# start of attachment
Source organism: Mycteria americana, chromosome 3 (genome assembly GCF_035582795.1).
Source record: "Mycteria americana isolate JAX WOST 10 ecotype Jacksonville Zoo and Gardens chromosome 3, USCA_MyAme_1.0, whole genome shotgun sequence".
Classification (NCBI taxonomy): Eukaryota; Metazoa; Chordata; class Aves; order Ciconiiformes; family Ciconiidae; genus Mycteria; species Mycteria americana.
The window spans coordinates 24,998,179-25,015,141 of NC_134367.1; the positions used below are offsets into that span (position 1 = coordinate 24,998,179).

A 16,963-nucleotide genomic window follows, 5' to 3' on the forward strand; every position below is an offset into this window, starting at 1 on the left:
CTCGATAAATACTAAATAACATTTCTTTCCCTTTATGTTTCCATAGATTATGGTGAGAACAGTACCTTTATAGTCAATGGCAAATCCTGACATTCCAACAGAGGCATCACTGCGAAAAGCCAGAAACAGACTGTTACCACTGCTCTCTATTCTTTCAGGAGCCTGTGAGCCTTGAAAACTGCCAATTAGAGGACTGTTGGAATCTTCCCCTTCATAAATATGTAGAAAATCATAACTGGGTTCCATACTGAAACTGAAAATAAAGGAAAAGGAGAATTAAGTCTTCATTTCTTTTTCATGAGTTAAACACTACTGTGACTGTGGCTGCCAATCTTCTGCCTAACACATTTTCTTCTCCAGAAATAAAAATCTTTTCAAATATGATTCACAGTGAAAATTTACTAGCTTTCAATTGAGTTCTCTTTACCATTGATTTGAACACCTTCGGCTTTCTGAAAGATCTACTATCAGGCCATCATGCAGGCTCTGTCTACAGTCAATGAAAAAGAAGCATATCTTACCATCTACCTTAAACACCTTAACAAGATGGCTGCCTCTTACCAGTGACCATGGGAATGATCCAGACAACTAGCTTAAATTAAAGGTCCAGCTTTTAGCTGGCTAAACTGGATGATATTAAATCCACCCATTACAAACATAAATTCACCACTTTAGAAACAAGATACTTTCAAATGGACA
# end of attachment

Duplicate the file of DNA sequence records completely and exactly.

Source organism: Mycteria americana, chromosome 3 (genome assembly GCF_035582795.1).
Source record: "Mycteria americana isolate JAX WOST 10 ecotype Jacksonville Zoo and Gardens chromosome 3, USCA_MyAme_1.0, whole genome shotgun sequence".
Classification (NCBI taxonomy): Eukaryota; Metazoa; Chordata; class Aves; order Ciconiiformes; family Ciconiidae; genus Mycteria; species Mycteria americana.
The window spans coordinates 24,998,179-25,015,141 of NC_134367.1; the positions used below are offsets into that span (position 1 = coordinate 24,998,179).

A 16,963-nucleotide genomic window follows, 5' to 3' on the forward strand; every position below is an offset into this window, starting at 1 on the left:
CTCGATAAATACTAAATAACATTTCTTTCCCTTTATGTTTCCATAGATTATGGTGAGAACAGTACCTTTATAGTCAATGGCAAATCCTGACATTCCAACAGAGGCATCACTGCGAAAAGCCAGAAACAGACTGTTACCACTGCTCTCTATTCTTTCAGGAGCCTGTGAGCCTTGAAAACTGCCAATTAGAGGACTGTTGGAATCTTCCCCTTCATAAATATGTAGAAAATCATAACTGGGTTCCATACTGAAACTGAAAATAAAGGAAAAGGAGAATTAAGTCTTCATTTCTTTTTCATGAGTTAAACACTACTGTGACTGTGGCTGCCAATCTTCTGCCTAACACATTTTCTTCTCCAGAAATAAAAATCTTTTCAAATATGATTCACAGTGAAAATTTACTAGCTTTCAATTGAGTTCTCTTTACCATTGATTTGAACACCTTCGGCTTTCTGAAAGATCTACTATCAGGCCATCATGCAGGCTCTGTCTACAGTCAATGAAAAAGAAGCATATCTTACCATCTACCTTAAACACCTTAACAAGATGGCTGCCTCTTACCAGTGACCATGGGAATGATCCAGACAACTAGCTTAAATTAAAGGTCCAGCTTTTAGCTGGCTAAACTGGATGATATTAAATCCACCCATTACAAACATAAATTCACCACTTTAGAAACAAGATACTTTCAAATGGACA